A Melbourne father who lost his wife and three children in a suspected murder-suicide cried his heart out with his in-laws following his family’s deaths.
Katie Perinovic, 42, and her children – seven-year-old Claire, five-year-old Anna and three-year-old Matthew – were found dead at a Tullamarine home on Thursday by 48-year-old husband and father Tomislav.
By Friday afternoon, police announced they had “formed the preliminary view that the 42-year-old woman is responsible for all four deaths”.
Speaking to the Sunday Herald Sun, family friend Frankie Franjic revealed Mr Perinovic and his wife’s parents “cried their hearts out”.
“Katie’s parents have accepted the situation, their daughter has taken the lives of their three grandkids,” Mr Franjic said.
“They were giving each other hugs and condolences. It was a beautiful reunion under such awful circumstances.”
Mr Franjic said the Croatian community was supporting Mr Perinovic as much as they could, saying the father was a “broken man – totally broken”.
Neighbours Daniel and Vicki Schembri heard the police cars pull up to the Burgess Street home on Thursday and saw Mr Perinovic sitting outside his home just moments after he discovered the bodies.
Ms Schembri told The Age he was “numb”.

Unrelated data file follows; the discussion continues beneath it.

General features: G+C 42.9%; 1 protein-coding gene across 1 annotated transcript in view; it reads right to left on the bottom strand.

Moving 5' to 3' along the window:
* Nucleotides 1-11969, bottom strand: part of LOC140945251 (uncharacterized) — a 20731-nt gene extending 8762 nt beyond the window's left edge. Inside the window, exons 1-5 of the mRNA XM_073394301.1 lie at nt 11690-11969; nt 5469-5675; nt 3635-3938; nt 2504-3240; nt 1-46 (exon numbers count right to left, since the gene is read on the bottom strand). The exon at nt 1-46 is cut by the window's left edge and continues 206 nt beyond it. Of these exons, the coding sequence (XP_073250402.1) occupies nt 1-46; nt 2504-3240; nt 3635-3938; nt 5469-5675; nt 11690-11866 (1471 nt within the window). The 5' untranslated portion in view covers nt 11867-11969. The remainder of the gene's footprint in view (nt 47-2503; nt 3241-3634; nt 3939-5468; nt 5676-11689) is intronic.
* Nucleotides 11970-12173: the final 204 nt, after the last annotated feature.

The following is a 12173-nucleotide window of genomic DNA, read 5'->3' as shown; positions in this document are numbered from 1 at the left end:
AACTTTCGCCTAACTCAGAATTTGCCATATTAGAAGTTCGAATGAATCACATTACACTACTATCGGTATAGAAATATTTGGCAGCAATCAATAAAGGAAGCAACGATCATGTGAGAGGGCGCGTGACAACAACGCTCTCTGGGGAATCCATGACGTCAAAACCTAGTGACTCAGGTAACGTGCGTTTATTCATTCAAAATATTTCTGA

The deaths shook the Tullamarine community, with locals laying flowers outside the home.
Images from the home in Melbourne’s northwest also showed the innocent drawings reportedly done by Claire stuck to the window as Victoria Police detectives scoured the scene.
A clearer shot of the seven-year-old’s art was published by Daily Mail Australia.
One of the drawings show what appears to be the earth and says, “Save the world”, along with a love heart.
A second faded drawing looks to be a rainbow.
Claire attended St Christopher's Primary School in Airport West, while sister Anna was about to start at the same school in the coming weeks.
“Claire was a kind, diligent, and much-loved student at St Christopher’s, and we were looking forward to welcoming Anna, with her huge smile, into prep to begin her school journey in just a couple of weeks’ time,” Principal Adrian Glasby told The Age.
Mr Glasby said the school community was shocked by the tragic deaths and the school was providing parents with advice on how to support their children, in addition to providing counselling to staff and families.
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